why i encourage my children to be the best cover

Why I Encourage My Children to Be the Best

Disclosure: Some of the links in this post are affiliate links and if you go through them to make a purchase I will earn a commission. Keep in mind that I link to these companies and their products because of their quality and not because of the commission I receive from your purchases. The decision is yours, and whether or not you decide to buy something is completely up to you.

I have done the math. I have crunched the numbers. I know the chances are slim.


You’re probably wondering what I am talking about. Let me share.

I have written a few times on The Dad Tax about my son Isaiah and his baseball skills.

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Isaiah is 8 years old. He has above average skills on the diamond…for an 8-year-old. This isn’t a dad bragging about his son. This is feedback I have received from other coaches, including one coach who has worked with players like Charlie Morton.

Typically, he plays middle infield unless I feel he is lacking focus and then I move him to the outfield. Focus is one thing I stress but one thing he often lacks.  And yes I am one of his coaches.  I am also probably harder on him than any of the other kids on my team.

He prefers Shortstop. One of his favorite players (now retired) is Derek Jeter.

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Other trainers and coaches have said the following about him:

• Very athletic
• Great range (needed at shortstop)
• Positive attitude
• Good teammate
• Always gives 100%
• Works hard
• Loves the game
• Competitive

Most of these are requirements in my book. I often award the game ball to the player who has the best attitude and best effort for a given game. That’s exactly what I did during the first game of Fall Ball.

What I Want for Isaiah

He loves baseball almost as much as me at this point. He is light-years ahead of where I was at the age of 8. When I was 8 there were no real organized baseball leagues where I lived.

I would absolutely love for him to make it to Major League Baseball.

The Reality

I know it is a big long shot to make it to MLB. A High School senior has a .5 percent chance of being drafted. That’s 1 in 200.

Being drafted does not mean you make it to the bigs either. That just means a team is interested and you will play in their minor league system.

Your odds improve slightly if you play college ball. 11 in 100 are drafted, just over 10%.

What I would ultimately like is for Isaiah to receive a scholarship to play baseball, get his college degree and be drafted. The first part of this sentence is a lot more likely, especially given his academic abilities so far.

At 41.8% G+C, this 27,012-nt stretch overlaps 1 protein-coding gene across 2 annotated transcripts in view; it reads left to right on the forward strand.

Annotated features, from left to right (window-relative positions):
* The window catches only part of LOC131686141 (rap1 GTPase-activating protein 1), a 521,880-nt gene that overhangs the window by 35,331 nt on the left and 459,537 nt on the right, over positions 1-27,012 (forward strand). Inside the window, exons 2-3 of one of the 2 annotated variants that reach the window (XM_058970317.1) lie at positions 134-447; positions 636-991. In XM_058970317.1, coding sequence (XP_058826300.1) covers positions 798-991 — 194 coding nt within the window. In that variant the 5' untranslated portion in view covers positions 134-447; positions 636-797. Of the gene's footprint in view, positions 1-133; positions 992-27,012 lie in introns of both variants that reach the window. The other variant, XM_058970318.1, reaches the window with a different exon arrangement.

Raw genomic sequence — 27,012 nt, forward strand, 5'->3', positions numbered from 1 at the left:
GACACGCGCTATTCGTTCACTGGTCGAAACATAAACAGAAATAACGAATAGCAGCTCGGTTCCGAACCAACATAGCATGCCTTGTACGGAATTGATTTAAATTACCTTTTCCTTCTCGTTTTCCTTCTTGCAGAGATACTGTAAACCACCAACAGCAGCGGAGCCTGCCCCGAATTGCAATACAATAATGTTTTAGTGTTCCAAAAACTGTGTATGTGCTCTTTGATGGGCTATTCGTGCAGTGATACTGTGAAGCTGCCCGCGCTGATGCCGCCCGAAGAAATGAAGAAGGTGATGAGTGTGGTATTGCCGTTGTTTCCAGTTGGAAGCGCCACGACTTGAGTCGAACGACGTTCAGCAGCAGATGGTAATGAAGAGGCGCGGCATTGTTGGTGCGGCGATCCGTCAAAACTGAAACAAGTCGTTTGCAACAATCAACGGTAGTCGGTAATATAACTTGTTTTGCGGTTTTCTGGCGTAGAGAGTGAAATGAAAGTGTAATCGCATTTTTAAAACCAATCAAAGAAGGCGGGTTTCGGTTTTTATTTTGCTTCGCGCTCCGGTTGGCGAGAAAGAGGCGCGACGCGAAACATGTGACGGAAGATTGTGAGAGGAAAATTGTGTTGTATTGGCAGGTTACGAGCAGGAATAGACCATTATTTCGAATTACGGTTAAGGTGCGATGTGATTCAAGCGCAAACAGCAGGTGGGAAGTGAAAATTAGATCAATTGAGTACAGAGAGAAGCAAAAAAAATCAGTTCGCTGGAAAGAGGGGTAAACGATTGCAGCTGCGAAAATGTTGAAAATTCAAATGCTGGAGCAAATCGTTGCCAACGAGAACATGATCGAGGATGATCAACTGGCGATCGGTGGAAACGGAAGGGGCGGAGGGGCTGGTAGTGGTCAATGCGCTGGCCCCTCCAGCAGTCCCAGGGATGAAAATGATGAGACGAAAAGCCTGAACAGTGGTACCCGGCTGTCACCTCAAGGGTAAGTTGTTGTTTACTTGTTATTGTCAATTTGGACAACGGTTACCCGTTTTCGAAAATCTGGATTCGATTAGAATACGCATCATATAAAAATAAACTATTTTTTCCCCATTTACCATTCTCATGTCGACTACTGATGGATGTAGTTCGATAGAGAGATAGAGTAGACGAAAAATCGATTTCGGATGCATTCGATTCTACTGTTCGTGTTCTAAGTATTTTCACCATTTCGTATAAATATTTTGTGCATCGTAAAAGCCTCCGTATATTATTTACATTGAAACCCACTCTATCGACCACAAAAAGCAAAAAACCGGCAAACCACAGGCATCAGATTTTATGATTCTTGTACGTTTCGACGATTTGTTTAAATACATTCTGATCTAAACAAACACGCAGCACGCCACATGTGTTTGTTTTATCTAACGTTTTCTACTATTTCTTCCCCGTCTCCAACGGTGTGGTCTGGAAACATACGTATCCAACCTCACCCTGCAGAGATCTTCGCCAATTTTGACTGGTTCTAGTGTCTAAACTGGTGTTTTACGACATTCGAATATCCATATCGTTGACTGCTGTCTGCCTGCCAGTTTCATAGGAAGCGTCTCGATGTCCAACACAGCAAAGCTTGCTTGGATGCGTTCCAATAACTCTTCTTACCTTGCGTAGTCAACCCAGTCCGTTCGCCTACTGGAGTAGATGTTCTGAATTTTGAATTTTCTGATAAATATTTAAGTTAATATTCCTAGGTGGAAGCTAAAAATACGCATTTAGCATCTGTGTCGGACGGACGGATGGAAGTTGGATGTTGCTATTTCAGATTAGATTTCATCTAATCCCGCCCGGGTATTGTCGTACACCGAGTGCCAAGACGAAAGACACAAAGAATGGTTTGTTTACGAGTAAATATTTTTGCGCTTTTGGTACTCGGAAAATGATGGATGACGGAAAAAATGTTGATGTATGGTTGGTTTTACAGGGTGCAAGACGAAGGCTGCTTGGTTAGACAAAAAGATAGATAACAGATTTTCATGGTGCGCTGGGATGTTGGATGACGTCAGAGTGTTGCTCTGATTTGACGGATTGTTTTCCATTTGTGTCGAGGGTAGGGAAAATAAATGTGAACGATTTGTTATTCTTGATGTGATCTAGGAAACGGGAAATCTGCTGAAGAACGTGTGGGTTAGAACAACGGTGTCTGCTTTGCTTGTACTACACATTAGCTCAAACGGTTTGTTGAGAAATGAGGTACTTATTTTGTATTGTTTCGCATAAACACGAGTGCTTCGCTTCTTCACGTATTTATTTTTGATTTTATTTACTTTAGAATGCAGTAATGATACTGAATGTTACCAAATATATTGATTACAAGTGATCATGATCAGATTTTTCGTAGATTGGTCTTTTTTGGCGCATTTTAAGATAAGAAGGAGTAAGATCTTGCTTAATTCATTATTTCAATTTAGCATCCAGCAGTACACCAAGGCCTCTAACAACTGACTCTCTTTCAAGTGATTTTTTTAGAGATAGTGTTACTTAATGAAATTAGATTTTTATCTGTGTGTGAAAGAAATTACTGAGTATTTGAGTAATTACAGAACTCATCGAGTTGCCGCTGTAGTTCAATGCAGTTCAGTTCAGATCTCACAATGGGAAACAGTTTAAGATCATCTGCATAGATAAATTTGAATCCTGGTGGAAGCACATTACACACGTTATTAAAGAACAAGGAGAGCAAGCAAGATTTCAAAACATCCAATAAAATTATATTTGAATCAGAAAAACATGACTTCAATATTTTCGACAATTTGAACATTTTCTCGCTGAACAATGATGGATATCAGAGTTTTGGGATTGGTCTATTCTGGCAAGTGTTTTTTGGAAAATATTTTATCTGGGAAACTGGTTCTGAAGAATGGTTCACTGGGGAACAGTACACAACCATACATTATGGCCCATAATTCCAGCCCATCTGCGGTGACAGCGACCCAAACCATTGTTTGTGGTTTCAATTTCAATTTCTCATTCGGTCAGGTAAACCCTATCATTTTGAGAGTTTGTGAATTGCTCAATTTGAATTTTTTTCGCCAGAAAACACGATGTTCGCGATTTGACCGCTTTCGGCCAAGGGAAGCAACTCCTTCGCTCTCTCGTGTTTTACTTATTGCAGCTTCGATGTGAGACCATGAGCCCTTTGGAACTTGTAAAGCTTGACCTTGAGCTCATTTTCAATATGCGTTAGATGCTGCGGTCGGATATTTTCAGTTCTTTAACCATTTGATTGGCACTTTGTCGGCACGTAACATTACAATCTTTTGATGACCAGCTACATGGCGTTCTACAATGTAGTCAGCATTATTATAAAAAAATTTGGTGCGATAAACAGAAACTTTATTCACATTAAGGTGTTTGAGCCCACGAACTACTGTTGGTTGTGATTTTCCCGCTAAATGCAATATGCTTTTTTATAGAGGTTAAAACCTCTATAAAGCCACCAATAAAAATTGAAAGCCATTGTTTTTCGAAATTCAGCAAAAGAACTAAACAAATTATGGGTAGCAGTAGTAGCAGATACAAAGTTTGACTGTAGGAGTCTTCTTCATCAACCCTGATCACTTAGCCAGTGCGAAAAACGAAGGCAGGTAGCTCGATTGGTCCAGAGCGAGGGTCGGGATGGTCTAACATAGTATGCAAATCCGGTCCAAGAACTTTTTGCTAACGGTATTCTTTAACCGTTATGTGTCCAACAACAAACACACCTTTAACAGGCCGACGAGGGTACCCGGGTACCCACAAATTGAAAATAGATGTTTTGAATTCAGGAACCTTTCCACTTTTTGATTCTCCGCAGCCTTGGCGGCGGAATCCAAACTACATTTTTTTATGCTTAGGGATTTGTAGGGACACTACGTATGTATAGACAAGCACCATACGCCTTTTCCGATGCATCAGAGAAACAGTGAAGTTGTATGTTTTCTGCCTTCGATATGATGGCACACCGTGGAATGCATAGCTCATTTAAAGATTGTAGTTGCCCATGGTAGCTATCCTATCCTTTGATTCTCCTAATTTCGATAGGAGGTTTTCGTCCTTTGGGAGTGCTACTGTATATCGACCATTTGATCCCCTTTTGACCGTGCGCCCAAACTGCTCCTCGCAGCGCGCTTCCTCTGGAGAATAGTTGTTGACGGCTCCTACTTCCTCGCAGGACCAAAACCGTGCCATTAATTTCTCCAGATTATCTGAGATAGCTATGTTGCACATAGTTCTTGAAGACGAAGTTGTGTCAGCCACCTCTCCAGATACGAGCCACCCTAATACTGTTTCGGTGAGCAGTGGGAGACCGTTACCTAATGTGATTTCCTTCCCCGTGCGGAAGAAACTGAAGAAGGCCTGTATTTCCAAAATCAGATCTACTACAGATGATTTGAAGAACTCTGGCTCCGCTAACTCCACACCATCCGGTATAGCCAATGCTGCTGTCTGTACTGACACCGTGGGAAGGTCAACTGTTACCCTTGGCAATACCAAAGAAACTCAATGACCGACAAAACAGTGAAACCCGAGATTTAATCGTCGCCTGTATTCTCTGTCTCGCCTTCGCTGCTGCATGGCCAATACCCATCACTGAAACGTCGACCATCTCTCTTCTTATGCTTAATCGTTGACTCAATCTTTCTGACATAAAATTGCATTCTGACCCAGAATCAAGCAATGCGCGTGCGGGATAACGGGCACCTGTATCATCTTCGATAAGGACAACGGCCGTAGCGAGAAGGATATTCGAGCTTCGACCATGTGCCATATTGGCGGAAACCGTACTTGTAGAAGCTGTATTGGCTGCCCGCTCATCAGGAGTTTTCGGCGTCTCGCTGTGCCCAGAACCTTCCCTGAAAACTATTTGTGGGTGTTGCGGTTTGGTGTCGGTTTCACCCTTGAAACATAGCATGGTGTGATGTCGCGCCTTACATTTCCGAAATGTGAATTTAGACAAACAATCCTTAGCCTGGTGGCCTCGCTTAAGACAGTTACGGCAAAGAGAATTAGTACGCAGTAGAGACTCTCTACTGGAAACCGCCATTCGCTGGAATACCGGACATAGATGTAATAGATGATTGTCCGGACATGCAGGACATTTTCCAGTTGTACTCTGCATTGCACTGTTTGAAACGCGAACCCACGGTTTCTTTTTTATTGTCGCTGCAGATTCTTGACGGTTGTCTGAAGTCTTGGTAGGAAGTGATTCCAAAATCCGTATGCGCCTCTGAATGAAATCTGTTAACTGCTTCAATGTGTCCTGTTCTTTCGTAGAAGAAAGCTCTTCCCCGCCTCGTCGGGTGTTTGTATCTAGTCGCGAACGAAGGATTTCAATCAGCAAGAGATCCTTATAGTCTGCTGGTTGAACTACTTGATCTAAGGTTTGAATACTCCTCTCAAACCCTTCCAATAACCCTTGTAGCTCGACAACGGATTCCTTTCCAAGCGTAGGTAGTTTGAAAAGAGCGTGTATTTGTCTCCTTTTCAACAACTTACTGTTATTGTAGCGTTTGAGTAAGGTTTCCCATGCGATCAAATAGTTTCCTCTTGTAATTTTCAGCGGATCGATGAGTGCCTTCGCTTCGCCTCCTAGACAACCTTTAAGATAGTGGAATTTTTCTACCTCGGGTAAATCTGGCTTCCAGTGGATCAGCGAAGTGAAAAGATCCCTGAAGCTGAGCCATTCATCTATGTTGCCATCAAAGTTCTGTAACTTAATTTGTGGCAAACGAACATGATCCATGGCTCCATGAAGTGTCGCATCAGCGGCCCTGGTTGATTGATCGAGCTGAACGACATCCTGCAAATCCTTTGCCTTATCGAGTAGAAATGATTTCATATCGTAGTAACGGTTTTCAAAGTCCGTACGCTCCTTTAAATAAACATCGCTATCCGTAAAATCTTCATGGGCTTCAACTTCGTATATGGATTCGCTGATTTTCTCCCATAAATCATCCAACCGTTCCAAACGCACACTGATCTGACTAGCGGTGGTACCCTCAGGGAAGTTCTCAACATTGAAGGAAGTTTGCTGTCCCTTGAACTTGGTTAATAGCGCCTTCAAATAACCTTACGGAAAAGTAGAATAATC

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Waiting for Judge to throw one to him. #NYY #JediJudge

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The Next Level

I learned not to long ago that to make it to the next level of your baseball career you must be one of the best.

Let me explain.

Isaiah currently plays little league. This year was the first year he played at a level that had pitching required. They used a machine (fewer kids get hit by a pitch this way).

He’s been hitting pitching for a few years, so this was not a big jump for him.

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Next year he must move up again. He will face live pitching next year. To this point, I have been the only person to pitch to him.

He also must try out for the first time next year. I have seen some of the kids that play at this level. I don’t believe trying out will be an issue but there’s always that nagging feeling.

What I learned is to move up from level to level you must be one of the best 2 players on a team.

Cybermetrics?  Or Just the Odds?

There are 3 baseball leagues in my town. Each league probably has approximately 60 kids playing baseball in the different age brackets.

For Isaiah’s age bracket that would mean there are approximately 180 kids playing baseball in my town.

There are also 3 high schools in my town (sensing a theme here). Each high school team can have 20 players on the varsity team. If there is a junior varsity team then that’s another 20 players.

Let’s focus on just varsity because these are the kids most likely to get college scholarships.

That means in Meriden there will be 60 varsity players. This is 1/3 of the total number of kids playing at Isaiah’s level now.

We are not sure what we are doing for high school yet, he’s only in 3rd grade right now. We would like him to go to a private school. Baseball may help with this but that only highlights my point further.

One of the 3 high schools in my town is a technical school. He probably won’t go to this school but again we don’t know for sure. That means the number is now cut to 40.

He will be assigned a school based on where we live. That means the number is now 20.

20 out of 180 kids. That means 1 in 9 kids makes it to the varsity team.

The same is true of college-level baseball. 1 or 2 kids on a high school varsity team might make it to college level baseball.

As I said earlier just over 10% of college players get drafted.

Of those that are drafted 1 or 2 on a minor league team might get called up on average.

Do you see where I am going with this?

It’s a long, tough road filled with hard work, dedication, pain, sacrifice, and skill.